Tom's Falafel


Tom's pitta bread

And the bill? Light on the wallet at €9.15 for the two of us. Pretty good, although I have to say that I was a bit hungry later in the afternoon.



Rotana is somewhere I’d like to return to at a later date perhaps free of the eatforafiver constraints. The regular menu selection is mouth-watering and they also offer Shisha, which I’d like to try.

There are a few other restaurants/ eateries/ take-aways on South Richmond Street, including the Aprile, the first chipper I ever went to. Two places offer things like chicken shawarma and chips, or burger and chips, or other things and chips for a fiver but they don’t look that inviting or, it has to be said, that clean, which is a bit offputting.

Down towards Kelly’s Corner, The Bernard Shaw pub offers a salad of the day for a fiver. This is a pub I want to visit soon and not just for the salad. I follow it on Twitter and it has an intriguing programme of music, theatre and art, and a rather enlightened view of the use of street art for promotion and politics.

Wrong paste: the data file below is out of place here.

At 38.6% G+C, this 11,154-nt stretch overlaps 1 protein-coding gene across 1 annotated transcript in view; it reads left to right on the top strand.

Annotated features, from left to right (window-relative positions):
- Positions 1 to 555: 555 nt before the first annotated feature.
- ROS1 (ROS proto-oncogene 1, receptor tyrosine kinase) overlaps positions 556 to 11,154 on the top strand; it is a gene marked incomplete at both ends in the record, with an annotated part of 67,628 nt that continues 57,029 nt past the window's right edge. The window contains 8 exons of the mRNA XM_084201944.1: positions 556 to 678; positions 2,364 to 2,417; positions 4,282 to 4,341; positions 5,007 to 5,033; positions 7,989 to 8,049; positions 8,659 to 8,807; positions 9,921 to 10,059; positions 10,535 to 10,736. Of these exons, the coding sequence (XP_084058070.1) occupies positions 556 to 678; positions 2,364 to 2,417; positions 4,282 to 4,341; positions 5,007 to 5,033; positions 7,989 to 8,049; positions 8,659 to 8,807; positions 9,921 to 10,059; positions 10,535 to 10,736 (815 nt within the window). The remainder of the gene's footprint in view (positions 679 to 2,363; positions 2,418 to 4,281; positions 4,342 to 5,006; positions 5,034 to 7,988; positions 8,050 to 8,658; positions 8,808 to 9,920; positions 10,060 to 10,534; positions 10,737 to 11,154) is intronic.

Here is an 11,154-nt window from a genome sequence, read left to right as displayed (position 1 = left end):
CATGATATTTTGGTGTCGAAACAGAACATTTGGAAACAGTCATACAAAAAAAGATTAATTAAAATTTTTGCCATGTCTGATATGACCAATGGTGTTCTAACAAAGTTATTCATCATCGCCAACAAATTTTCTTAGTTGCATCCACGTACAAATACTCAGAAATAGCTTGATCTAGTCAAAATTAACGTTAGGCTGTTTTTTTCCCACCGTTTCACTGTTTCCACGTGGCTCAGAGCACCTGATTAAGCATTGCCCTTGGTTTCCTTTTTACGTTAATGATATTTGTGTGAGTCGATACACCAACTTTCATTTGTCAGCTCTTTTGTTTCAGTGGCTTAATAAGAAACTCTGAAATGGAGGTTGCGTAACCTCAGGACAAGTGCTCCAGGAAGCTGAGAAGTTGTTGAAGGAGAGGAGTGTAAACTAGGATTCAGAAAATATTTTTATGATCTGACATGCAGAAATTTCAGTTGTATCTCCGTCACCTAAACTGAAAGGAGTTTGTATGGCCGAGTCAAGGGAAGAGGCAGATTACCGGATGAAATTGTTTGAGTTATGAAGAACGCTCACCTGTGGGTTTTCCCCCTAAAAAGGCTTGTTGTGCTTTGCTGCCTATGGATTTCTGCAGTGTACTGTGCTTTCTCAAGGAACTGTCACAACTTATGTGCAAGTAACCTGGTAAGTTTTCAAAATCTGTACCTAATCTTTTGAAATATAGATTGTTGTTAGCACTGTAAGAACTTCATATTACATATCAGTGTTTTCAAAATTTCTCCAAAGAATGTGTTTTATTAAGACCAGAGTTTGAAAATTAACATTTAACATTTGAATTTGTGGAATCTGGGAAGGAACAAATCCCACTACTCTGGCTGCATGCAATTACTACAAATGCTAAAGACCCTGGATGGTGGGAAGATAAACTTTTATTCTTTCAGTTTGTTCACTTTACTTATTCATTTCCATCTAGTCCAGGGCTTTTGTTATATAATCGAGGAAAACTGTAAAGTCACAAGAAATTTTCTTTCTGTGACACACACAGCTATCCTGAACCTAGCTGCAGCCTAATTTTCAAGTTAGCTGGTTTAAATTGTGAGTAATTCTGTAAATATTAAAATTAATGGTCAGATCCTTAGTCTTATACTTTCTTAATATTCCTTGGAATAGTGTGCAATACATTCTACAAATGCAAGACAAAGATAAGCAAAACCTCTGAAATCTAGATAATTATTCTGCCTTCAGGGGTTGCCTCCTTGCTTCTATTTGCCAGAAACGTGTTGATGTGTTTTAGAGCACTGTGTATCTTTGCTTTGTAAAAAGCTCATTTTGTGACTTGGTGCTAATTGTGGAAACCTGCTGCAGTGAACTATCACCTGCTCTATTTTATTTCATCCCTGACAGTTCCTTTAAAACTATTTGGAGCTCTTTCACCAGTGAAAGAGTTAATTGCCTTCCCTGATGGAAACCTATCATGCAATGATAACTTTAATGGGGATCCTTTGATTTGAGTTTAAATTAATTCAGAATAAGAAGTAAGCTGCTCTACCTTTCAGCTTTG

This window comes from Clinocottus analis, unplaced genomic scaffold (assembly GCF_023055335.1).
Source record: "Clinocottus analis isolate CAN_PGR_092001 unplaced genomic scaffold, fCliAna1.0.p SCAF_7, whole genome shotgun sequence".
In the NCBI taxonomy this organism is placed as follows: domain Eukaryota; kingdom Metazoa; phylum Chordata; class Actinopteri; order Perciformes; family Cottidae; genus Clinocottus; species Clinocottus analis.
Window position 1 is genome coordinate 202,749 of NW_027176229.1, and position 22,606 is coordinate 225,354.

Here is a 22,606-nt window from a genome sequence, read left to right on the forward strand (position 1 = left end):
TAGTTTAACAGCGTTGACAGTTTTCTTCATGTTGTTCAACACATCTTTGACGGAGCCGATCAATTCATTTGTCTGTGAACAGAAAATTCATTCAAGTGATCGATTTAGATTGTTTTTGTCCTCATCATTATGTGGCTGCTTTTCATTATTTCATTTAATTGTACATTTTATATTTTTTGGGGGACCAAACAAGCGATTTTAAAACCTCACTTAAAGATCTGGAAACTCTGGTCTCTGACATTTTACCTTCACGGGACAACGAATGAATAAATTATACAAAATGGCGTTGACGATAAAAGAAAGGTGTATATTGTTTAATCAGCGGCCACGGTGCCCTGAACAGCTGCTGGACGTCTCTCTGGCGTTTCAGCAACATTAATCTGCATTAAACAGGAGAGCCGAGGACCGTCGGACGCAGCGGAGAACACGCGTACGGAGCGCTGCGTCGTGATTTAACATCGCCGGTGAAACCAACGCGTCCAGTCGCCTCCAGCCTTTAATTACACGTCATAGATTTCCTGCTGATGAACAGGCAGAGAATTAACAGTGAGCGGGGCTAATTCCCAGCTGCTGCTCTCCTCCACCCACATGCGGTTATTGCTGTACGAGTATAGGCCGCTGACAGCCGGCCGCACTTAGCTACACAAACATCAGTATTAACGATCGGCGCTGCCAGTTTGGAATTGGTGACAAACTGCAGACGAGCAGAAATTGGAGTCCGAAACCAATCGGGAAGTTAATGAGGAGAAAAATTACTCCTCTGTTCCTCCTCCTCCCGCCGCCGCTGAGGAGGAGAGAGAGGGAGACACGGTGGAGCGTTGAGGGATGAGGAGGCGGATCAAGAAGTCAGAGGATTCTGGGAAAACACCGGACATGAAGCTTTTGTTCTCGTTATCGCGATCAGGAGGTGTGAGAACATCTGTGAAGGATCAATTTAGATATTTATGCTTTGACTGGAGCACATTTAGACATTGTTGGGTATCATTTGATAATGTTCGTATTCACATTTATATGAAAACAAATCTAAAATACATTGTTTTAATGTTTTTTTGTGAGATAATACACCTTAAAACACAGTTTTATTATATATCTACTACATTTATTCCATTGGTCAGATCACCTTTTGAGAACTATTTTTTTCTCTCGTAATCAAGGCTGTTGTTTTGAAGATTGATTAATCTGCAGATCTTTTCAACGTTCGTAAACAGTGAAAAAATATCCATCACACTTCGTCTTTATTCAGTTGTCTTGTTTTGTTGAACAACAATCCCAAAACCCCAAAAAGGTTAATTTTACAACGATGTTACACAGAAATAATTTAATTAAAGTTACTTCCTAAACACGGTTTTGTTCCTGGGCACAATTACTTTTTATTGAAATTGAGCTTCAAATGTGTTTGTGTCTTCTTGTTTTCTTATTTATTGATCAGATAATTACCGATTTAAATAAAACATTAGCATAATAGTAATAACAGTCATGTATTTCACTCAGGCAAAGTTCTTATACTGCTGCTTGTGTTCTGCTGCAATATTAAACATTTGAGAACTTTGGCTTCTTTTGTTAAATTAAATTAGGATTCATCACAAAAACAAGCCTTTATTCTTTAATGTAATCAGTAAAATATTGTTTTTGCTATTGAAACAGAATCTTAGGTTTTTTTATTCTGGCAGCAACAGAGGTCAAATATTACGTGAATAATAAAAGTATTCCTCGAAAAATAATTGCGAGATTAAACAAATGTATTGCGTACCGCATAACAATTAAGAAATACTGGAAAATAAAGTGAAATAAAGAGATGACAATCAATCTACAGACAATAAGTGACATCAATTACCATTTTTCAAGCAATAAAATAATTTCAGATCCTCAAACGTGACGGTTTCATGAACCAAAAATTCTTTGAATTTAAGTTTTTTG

Right where the Rotana is now, there used to be another antique shop, specialising in old fireplaces. Soon after we had moved to our current house, I went in to have a browse. The prices seemed a little steep and I asked the man running the shop what I might get for £150. ‘F*ckin’ abuse’, was his considered response.



Delhi O’Deli

I spotted this place a few weeks back when wandering down Moore Street. It’s nothing much to look at from outside. And it’s pretty plain inside too, but we weren’t there to look at the décor.

I had two places in mind for lunch and I gave the young lad the choice of streets. He chose Moore Street.

Delhi O’Deli is about half way along Moore Street and it was reasonably full when we got there. Full mostly of people who looked as if they came from the Indian sub-continent.